The 2024 WNBA draft was the most-watched WNBA draft in history peaking at 3.09 million views. In addition to seeing their favorite young women basketball players find out what team they’ll be playing on for the foreseeable future, fans were also treated to a feast of fashion, with players wearing brands ranging from Balmain to Saint Laurent.

It’s a new era in the WNBA, where off the court their players are looking ready to sit front row at Fashion Week. The secret weapon to these stylish and sporty mavens is, of course, their stylists. On top of that, luxury brands have taken a particular interest in the WNBA over the past several years, helping stylists completely transform the image of these young women.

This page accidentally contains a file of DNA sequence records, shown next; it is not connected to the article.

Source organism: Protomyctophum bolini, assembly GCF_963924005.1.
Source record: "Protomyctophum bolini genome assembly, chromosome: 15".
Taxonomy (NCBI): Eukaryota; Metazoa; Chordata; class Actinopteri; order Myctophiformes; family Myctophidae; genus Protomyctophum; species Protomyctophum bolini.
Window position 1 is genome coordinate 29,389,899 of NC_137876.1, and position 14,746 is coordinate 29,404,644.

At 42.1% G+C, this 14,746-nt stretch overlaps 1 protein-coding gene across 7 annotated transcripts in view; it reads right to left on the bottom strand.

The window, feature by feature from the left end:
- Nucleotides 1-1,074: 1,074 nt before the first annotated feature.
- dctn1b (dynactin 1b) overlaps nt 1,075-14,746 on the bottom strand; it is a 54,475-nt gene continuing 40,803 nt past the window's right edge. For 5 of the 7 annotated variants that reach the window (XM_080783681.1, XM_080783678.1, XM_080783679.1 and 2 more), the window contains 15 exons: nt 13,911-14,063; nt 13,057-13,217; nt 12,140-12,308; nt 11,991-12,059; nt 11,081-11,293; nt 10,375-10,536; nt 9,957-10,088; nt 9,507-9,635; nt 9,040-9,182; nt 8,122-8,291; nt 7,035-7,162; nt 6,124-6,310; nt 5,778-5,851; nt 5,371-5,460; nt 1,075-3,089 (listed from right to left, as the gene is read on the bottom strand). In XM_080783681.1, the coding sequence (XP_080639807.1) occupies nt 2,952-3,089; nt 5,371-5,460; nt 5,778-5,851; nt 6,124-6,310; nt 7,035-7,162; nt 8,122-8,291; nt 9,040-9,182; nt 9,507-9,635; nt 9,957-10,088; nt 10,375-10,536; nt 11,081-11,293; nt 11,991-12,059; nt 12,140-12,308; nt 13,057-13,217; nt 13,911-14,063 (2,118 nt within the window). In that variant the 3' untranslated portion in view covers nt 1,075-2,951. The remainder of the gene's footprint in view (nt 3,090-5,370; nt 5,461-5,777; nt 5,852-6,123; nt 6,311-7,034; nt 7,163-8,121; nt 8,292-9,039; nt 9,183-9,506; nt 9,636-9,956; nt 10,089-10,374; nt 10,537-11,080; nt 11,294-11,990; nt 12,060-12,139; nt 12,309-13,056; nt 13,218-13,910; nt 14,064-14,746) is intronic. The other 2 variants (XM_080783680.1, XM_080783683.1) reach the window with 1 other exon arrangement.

Kelsey Plum

Sydney Bordonaro, a former college basketball player turned fashion stylist, has dressed WNBA players, including Dearica Hamby, Dana Evans, and Kelsey Plum. According to Bordonaro, the fashion industry’s interest in WNBA players sparked post-COVID lockdown.

“Fashion and basketball have always had a relationship—just look at sneaker partnerships going back to the ’90s and even earlier,” Bordonaro told The Daily Beast. “What’s causing fashion’s surge in interest with these WNBA players is social media. Look at the Instagram accounts dedicated to athletes doing their tunnel walks, and everyone wants to know where these players are getting their fits and who they are wearing. With brands doing more of their marketing nowadays through influencers and people with high social media followings, the interest in WNBA players just makes sense.”

Bordonaro also said one of the big advantages brands have with dressing WNBA players is the amount of opportunities they have to be photographed.